Have you ever been to a seminar where they open the floor up to questions and then someone asks a question that goes on forever, as though they just love the sound of their own voice and suffer from severe verbal diarrhoea?
I’ve recently attended some prestigious technology events in London where experts and panellists from all over the world were invited to speak. The experts communicated their thoughts and ideas in different formats and then they were generous enough with their time to ask for questions.
And that is when it all starts. Almost all seminars suffers from it: the question wankers, the people who take up far too much time and must tell their life stories before getting to the point and asking their question.
‘If you look back in history you can see certain trends…and then I make a connection with the point you mentioned earlier and discuss how it made me think about how this will work or potentially not work according to what you just said. And I also would like to add that I am an expert in this industry and I’ve written at least five books about the topic…’ and so on.
I cringe whenever this happens.
I’ve discussed this before on several occasions, and to simplify I can say that men are the primary culprits. This appears to be a male seminar disease. Not that many women suffer from it that I can see, and if they do it’s not that severe. Why these people can’t express themselves better may be connected with their huge egos, bad childhoods or general communication problems.
Asking a question is something that consists of a maximum of a few sentences and is completed in less than 30 seconds. Some of these people have to make a speech before they finally come to ask their question, a question that is often hard to even understand.
In a Swedish article I read about this issue, the male journalist called these men ‘seminar lords’ in Swedish ‘seminarieherrar’. Hopefully the meaning of this phrase translates well to English. I was playing around with some names with two friends who are also speakers and often emcee panels and this is what we came up with:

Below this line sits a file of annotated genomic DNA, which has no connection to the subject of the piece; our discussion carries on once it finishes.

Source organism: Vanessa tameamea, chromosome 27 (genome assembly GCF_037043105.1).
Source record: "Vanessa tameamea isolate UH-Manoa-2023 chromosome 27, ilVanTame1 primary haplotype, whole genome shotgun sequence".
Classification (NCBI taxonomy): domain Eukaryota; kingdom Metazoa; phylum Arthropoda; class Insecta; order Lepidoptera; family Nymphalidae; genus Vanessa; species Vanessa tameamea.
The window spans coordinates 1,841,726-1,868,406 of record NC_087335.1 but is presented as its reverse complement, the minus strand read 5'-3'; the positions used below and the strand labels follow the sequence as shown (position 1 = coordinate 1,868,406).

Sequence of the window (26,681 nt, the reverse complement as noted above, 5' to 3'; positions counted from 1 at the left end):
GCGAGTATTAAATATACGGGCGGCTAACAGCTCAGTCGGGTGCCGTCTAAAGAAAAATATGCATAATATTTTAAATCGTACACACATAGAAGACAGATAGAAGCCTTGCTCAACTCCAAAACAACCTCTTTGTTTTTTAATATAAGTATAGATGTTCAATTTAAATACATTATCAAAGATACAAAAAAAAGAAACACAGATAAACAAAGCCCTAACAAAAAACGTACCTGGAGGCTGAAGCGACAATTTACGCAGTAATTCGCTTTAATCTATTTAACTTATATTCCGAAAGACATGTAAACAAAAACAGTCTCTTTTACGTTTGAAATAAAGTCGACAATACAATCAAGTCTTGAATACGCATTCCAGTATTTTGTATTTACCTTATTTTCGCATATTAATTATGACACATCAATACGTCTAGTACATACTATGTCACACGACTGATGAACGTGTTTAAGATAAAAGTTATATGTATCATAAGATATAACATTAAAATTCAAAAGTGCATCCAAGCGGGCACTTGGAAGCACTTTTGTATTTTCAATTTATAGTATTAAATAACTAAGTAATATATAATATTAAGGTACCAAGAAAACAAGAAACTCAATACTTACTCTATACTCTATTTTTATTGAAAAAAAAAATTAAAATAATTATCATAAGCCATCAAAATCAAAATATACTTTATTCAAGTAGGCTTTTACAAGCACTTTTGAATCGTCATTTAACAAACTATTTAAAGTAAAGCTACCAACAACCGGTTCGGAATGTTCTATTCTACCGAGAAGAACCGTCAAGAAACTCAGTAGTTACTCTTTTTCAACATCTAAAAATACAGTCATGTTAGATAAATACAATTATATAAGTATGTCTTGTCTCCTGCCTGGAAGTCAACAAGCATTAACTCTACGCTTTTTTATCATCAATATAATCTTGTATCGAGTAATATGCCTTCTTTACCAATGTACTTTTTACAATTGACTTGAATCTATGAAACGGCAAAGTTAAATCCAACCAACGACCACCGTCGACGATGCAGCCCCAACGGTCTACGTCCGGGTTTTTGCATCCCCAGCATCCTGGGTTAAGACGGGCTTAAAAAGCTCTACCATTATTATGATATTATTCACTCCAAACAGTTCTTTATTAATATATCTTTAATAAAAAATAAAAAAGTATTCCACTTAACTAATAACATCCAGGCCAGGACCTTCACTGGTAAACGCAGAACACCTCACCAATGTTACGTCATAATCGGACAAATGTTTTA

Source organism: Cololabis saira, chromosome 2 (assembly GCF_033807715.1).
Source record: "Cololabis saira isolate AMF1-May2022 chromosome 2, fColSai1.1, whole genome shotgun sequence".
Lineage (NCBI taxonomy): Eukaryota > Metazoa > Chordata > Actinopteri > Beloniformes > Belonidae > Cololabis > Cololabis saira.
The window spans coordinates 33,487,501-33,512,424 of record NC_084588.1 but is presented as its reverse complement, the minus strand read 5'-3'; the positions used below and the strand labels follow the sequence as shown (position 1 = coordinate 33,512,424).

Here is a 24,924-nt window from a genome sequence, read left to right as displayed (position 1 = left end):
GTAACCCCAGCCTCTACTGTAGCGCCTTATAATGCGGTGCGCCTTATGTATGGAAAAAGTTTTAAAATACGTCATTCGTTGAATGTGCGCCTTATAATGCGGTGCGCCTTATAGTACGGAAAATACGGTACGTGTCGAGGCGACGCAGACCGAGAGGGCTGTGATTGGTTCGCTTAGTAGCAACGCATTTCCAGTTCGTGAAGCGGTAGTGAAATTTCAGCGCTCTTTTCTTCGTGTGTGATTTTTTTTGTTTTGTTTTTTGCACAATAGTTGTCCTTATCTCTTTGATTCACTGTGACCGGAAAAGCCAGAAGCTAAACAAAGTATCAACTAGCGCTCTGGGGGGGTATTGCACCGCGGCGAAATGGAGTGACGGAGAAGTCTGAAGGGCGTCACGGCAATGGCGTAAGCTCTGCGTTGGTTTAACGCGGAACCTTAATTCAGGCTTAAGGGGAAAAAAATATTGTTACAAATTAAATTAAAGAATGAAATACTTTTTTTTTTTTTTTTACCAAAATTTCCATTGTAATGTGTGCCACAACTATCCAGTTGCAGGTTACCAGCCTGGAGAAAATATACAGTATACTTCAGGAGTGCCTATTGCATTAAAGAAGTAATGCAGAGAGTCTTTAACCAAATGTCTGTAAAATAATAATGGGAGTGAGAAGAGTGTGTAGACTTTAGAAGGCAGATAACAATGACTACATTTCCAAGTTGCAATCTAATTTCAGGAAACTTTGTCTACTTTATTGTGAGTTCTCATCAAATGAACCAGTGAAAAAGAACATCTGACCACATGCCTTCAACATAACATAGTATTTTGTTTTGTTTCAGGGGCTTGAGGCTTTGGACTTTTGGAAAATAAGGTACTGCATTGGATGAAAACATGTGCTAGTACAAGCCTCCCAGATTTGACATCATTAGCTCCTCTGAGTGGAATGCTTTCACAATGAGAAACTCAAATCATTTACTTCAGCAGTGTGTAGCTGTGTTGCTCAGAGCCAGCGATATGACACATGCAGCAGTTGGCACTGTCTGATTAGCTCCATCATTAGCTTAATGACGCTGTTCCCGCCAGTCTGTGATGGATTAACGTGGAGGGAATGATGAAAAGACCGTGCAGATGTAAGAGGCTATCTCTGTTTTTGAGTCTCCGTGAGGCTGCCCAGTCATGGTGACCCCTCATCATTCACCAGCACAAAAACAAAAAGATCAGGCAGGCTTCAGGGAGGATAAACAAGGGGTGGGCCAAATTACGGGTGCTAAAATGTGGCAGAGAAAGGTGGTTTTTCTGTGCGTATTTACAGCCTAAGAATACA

- questions wankers
- seminar trolls
- whining trolls
- the Homers of the audience
- time thieves
Why is this such a big problem?
I go to seminars and workshops to learn from other experts and to meet new people. I don’t sacrifice my time and money to listen to people who suffer from verbal diarrhoea or have something to prove because they were not invited to be on the panel.
So, is there a solution?
In one seminar I attended there was a female emcee, and she was great. The discussion was moving in the wrong direction and some men were initiating a debate about UKIP (now just elected and to be the biggest UK party in the European Parliament) and she quickly made it clear that this was not the forum for this debate. And then she moved on.
At another seminar the emcee just let the questionholes go on forever and the whole room lost its connection with what was being said by the panel.
The emcee should break in as soon as a question wanker takes a breath and ask them to ask the question or give the mic to someone else.
What’s your best Master of Ceremonies tip? How can we save the world from question wankers?